Remembering That We Have More In Common Than Not

On the eve of the English National Opera labor showdown, I wanted to take a moment to revisit some research I put together as part of the What’s Working and Must Work session within the 2012 American Orchestras Summit, hosted by the University of Michigan. Titled What The Other Side Gets Right, I invited a cross section of managers, board members, and musicians to answer one of two straightforward questions:

  1. Orchestra musicians were asked “What do you think Boards/Managers get right?”
  2. Board members and managers were asked “What do you think Musicians’ Unions get right?”

Although some individuals declined to participate due to high levels of animosity toward their fellow stakeholders, I found many of the replies from those who accepted the challenge to be enlightening.

Adaptistration People 079To this day, I revisit those responses and interview notes whenever I’m feeling particularly dark about the future of the field. In many instances, the rationale behind answers serves as an uplifting confidence boost in the real potential for positive labor relations.

Unfortunately, the What’s Working and Must Work session ended up having (more than) a few additional panelists stuffed into the already healthy mix and my portion, as closing panelist, ended up with the short end of the stick receiving all of 390 seconds.

Having said that, the real irony here is this is the same event where International Conference of Symphony and Opera Musicians (ICSOM) chair, Bruce Ridge, and League of American Orchestras President, Jesse Rosen, tore into one another like a bag of angry badgers.

Thankfully, all of the stakeholders who participated in the What The Other Side Gets Right survey gave their permission to publish their responses, and you can find those replies in a post from March 22, 2012.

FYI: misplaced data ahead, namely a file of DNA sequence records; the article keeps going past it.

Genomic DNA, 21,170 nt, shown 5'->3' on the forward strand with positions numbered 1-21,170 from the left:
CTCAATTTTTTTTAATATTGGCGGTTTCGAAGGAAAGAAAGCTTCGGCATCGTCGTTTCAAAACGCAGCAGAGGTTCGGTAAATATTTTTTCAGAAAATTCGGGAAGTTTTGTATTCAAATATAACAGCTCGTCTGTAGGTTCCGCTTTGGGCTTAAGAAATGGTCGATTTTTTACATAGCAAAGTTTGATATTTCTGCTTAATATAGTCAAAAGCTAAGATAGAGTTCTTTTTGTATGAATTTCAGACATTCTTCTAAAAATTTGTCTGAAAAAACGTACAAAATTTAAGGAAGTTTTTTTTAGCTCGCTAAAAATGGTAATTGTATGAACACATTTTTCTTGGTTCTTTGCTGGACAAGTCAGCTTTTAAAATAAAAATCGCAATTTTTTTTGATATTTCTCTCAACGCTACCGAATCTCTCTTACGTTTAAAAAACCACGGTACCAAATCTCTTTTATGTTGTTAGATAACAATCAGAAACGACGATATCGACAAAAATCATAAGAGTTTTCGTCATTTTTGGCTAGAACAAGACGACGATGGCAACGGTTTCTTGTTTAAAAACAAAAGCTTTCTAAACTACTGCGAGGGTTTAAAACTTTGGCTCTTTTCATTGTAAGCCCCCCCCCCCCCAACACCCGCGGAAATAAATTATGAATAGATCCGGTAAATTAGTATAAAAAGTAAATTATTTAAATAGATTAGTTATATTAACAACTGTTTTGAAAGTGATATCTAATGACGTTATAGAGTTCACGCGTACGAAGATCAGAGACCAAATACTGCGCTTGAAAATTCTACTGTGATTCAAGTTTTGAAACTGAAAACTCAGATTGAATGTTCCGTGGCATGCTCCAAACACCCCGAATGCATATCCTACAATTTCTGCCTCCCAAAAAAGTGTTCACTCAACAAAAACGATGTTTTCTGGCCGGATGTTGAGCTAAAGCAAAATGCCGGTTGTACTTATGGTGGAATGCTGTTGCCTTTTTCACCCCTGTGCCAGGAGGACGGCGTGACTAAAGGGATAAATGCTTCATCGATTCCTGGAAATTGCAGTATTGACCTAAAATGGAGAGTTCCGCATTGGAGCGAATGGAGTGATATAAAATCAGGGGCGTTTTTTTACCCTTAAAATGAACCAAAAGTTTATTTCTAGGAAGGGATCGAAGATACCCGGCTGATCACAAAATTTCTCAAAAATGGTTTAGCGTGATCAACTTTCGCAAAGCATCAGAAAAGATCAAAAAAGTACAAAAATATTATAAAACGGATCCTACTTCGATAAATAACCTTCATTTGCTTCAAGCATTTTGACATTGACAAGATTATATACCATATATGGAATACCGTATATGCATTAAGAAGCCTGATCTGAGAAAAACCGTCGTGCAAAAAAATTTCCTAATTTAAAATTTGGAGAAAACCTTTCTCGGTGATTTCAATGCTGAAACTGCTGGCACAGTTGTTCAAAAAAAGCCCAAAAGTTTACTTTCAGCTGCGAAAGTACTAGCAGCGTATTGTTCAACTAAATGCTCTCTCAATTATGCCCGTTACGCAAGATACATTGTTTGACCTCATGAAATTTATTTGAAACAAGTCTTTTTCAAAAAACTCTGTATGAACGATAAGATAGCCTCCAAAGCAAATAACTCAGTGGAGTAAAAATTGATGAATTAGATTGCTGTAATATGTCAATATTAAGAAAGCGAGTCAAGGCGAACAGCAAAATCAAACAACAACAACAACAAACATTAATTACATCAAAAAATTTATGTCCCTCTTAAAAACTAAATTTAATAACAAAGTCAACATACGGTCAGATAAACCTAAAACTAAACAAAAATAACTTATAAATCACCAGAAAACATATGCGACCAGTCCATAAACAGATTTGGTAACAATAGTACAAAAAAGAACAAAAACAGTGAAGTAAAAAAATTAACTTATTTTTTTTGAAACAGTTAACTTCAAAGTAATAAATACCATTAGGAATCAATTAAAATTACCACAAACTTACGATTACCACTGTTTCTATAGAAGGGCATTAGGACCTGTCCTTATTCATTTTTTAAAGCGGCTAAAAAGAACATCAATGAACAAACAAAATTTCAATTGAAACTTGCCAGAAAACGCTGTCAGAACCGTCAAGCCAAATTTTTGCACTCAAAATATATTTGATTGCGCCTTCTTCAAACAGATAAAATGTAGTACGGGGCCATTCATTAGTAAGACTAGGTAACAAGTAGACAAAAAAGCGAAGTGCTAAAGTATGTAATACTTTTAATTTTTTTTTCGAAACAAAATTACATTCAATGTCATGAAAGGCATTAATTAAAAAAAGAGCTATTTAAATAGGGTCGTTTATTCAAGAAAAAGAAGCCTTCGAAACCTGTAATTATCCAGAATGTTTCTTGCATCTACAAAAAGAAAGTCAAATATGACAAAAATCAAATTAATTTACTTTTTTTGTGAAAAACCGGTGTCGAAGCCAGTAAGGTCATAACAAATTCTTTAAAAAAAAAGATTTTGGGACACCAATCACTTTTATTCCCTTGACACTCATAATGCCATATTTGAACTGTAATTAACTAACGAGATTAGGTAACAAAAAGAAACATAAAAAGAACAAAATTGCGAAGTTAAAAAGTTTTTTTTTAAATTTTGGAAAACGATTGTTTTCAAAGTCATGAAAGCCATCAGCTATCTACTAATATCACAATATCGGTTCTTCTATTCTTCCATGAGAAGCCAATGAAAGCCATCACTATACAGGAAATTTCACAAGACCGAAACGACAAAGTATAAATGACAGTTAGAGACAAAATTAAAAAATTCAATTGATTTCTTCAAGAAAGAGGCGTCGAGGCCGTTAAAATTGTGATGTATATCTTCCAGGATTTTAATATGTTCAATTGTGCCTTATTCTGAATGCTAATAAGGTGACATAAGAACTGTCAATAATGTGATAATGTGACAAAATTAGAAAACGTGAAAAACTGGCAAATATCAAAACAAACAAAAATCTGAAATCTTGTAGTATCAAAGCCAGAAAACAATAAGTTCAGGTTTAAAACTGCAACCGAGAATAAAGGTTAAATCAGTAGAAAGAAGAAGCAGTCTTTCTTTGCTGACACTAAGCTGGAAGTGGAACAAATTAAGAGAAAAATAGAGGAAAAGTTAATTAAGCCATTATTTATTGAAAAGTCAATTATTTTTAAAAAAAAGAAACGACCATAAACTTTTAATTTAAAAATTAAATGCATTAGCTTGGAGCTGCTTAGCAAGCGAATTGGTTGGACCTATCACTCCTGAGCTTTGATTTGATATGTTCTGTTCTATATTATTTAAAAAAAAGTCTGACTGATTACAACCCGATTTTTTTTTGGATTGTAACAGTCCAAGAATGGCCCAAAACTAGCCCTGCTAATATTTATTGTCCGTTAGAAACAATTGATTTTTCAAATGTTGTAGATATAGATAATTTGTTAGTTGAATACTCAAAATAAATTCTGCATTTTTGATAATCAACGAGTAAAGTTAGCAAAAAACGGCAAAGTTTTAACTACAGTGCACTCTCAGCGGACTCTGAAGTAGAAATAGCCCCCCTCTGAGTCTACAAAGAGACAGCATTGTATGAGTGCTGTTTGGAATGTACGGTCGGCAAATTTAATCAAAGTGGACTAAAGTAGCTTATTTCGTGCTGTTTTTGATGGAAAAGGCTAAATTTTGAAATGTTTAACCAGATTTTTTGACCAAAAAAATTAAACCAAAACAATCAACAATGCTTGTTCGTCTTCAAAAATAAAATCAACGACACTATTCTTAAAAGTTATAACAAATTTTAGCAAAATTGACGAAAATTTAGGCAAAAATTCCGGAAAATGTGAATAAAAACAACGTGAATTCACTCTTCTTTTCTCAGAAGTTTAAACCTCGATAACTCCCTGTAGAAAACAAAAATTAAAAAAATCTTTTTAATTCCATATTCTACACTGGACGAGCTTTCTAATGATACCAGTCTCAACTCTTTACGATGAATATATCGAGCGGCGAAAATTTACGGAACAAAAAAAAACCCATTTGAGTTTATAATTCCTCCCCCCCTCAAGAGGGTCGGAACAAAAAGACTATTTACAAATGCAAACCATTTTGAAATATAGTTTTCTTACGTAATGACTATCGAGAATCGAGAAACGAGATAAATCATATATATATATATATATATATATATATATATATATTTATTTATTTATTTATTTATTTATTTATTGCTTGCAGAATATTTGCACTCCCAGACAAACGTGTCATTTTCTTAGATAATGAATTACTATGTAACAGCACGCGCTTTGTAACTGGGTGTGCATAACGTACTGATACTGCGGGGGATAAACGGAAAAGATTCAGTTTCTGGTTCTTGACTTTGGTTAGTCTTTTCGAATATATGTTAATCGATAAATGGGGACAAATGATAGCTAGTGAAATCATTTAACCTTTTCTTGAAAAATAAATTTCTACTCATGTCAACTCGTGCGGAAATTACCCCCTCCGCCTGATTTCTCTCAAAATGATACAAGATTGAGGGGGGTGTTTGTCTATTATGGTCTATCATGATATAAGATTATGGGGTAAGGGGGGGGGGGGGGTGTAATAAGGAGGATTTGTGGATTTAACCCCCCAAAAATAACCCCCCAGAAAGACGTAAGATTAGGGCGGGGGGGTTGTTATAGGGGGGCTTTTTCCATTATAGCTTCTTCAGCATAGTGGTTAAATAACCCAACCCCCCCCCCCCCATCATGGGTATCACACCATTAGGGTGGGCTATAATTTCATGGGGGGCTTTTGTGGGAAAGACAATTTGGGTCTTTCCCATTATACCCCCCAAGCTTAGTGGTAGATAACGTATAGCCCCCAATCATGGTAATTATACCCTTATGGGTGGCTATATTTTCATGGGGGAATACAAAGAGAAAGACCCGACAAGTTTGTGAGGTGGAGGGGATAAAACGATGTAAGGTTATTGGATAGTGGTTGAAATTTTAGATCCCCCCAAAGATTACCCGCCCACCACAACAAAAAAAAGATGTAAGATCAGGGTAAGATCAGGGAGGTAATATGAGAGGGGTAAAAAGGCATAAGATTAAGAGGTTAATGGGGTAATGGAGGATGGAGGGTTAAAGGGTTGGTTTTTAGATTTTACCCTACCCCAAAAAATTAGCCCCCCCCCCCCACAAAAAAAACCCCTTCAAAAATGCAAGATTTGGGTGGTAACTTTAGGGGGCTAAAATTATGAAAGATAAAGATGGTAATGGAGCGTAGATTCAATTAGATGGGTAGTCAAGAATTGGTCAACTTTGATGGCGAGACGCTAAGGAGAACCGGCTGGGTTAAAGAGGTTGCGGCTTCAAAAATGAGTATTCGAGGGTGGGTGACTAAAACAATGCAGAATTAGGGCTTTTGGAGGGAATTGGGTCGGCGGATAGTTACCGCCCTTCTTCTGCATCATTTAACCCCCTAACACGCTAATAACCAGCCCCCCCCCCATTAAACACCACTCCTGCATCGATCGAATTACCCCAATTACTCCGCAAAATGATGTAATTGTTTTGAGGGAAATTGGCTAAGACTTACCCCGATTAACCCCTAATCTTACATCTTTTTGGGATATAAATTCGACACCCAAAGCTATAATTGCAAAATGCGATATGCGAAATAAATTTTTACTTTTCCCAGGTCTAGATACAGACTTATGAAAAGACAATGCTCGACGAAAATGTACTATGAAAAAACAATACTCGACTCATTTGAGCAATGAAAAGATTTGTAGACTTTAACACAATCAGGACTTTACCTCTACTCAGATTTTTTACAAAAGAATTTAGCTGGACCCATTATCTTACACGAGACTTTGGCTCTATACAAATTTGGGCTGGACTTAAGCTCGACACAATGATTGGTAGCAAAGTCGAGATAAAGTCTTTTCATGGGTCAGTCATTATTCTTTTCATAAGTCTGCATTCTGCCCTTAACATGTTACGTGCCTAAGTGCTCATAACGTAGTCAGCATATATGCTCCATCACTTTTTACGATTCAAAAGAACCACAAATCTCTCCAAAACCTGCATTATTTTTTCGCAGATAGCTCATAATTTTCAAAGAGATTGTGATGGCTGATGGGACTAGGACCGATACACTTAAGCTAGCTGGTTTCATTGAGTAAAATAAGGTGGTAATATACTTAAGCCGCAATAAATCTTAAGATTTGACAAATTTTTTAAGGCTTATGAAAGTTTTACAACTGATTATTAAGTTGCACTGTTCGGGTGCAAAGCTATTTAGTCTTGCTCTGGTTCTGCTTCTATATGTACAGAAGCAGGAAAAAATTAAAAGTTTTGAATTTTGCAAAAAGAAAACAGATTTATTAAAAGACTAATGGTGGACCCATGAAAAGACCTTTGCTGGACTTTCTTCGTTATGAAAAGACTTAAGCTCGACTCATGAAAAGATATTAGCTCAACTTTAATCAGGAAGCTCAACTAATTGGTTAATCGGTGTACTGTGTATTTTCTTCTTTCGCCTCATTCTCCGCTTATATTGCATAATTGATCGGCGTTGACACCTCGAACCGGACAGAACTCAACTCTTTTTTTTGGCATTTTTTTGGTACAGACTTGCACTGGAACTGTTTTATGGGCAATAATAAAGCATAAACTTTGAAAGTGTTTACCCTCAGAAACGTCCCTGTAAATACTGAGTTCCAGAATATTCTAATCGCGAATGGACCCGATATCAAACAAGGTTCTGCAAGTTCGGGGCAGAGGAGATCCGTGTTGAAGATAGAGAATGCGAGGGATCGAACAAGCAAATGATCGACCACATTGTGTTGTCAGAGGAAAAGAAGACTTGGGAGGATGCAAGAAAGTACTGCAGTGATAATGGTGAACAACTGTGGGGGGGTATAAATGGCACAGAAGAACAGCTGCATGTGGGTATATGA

Among all of Adaptistration’s 3,000+ articles, it remains one of my unmitigated favorites. If it’s new to you or it’s been some time since you read it, do yourself a favor and set aside some time to visit.

Read What The Other Side Gets Right

About Drew McManus

"I hear that every time you show up to work with an orchestra, people get fired." Those were the first words out of an executive's mouth after her board chair introduced us. That executive is now a dear colleague and friend but the day that consulting contract began with her orchestra, she was convinced I was a hatchet-man brought in by the board to clean house.

I understand where the trepidation comes from as a great deal of my consulting and technology provider work for arts organizations involves due diligence, separating fact from fiction, interpreting spin, as well as performance review and oversight. So yes, sometimes that work results in one or two individuals "aggressively embracing career change" but far more often than not, it reinforces and clarifies exactly what works and why.

In short, it doesn't matter if you know where all the bodies are buried if you can't keep your own clients out of the ground, and I'm fortunate enough to say that for more than 15 years, I've done exactly that for groups of all budget size from Qatar to Kathmandu.

For fun, I write a daily blog about the orchestra business, provide a platform for arts insiders to speak their mind, keep track of what people in this business get paid, help write a satirical cartoon about orchestra life, hack the arts, and love a good coffee drink.

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2 thoughts on “Remembering That We Have More In Common Than Not

  1. I’m surprised and heartened by the blurbs from those managers/CEOs who deigned to respond. Would it were so among some of the big orchestra managers who didn’t bother.

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